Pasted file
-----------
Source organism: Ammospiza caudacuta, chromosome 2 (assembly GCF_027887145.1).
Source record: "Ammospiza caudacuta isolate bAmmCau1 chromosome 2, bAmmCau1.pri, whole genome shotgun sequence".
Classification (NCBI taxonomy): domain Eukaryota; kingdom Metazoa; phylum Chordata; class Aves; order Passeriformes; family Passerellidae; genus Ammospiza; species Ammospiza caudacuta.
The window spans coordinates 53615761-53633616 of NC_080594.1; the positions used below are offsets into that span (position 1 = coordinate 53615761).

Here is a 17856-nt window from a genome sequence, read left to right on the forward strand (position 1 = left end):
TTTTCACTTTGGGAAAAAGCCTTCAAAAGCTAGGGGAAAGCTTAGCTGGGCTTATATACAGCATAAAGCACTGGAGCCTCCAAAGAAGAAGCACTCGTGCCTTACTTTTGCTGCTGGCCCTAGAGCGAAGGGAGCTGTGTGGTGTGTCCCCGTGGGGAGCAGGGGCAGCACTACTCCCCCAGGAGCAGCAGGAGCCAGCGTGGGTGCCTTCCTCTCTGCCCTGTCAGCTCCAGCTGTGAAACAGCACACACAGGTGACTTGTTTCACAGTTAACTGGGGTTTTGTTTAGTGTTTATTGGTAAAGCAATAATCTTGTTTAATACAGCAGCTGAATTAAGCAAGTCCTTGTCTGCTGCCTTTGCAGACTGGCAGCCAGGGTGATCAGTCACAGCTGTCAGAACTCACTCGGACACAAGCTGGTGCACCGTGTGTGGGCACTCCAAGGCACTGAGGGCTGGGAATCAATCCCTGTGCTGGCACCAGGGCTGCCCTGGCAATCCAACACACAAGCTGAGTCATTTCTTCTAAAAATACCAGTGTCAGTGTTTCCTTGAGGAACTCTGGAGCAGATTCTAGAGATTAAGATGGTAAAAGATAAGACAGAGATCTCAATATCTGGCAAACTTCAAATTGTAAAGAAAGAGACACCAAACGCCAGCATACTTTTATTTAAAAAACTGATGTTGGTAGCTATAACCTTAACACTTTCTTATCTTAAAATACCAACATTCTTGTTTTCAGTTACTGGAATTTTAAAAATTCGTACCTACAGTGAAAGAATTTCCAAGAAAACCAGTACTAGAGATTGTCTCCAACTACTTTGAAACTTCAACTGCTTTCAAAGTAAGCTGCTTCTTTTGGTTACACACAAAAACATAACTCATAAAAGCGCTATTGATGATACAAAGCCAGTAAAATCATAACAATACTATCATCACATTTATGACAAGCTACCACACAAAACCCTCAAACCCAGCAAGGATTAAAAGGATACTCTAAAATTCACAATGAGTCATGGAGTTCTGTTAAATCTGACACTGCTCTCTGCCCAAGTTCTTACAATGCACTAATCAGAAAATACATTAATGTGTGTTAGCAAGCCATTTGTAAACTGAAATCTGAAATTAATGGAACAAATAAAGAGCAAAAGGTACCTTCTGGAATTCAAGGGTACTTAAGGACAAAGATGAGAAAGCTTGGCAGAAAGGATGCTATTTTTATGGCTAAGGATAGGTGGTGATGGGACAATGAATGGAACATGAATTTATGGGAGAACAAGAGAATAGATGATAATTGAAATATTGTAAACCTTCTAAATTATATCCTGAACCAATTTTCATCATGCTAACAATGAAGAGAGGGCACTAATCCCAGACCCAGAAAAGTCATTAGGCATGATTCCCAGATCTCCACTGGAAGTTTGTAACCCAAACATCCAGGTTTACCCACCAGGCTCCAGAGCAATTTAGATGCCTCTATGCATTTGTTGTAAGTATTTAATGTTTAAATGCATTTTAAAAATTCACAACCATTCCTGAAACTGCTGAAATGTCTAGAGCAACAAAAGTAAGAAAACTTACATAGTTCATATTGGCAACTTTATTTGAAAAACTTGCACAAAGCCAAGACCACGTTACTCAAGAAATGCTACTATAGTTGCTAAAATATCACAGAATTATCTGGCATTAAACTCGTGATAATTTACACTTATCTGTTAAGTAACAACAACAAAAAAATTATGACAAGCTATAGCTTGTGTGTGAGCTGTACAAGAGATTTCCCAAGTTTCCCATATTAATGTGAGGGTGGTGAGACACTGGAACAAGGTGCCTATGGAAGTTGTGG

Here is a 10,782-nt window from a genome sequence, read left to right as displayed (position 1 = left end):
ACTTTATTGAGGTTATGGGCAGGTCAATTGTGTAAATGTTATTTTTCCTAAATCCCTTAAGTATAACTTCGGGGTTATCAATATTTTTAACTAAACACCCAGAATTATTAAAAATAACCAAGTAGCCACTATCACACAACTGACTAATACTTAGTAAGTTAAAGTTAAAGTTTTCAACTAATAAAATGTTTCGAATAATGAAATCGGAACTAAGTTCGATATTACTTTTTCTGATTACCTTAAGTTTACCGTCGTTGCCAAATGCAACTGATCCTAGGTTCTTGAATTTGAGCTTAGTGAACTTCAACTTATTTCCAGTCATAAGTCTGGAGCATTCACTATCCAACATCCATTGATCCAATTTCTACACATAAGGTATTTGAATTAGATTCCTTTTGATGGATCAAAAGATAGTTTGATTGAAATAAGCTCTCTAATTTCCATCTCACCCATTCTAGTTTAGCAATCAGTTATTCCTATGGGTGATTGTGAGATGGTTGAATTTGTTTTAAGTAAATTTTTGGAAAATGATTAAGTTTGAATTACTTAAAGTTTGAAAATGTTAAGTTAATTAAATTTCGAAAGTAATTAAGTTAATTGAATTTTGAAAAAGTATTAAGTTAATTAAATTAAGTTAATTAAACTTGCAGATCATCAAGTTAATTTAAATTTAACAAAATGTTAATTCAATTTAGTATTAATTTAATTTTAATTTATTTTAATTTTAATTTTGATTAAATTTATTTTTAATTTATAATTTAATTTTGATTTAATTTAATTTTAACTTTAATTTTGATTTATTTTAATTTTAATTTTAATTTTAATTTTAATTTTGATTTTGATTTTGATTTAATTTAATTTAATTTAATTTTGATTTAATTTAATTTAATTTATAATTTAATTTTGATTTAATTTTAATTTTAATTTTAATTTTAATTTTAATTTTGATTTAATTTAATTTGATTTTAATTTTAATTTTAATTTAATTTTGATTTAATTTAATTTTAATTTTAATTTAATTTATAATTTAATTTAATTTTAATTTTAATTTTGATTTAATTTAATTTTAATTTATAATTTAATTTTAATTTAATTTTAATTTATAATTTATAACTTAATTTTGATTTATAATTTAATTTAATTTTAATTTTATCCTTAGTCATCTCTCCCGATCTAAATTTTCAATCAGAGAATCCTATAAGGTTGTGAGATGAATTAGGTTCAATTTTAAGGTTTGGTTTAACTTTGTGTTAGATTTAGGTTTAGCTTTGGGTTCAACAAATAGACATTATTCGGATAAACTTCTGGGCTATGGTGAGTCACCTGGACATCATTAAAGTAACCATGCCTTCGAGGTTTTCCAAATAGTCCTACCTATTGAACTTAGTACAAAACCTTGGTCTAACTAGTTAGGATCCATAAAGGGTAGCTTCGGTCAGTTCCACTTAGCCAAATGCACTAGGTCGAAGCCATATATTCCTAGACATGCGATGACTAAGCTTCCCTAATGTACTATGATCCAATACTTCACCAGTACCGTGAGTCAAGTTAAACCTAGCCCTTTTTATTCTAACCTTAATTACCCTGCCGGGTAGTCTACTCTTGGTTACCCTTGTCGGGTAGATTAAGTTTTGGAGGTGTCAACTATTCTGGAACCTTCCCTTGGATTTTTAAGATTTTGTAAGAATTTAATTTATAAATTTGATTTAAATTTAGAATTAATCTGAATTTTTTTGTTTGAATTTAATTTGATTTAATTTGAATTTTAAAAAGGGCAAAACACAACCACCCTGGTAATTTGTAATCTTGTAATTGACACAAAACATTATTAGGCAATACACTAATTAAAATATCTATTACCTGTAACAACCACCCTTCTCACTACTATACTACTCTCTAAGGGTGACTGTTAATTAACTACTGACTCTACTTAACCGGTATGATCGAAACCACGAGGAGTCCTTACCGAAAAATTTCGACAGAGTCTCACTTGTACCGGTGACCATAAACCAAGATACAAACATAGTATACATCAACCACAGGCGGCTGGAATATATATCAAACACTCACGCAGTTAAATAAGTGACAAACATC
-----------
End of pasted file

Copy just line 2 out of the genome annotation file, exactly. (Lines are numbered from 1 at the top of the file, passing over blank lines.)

Source record: "Ammospiza caudacuta isolate bAmmCau1 chromosome 2, bAmmCau1.pri, whole genome shotgun sequence".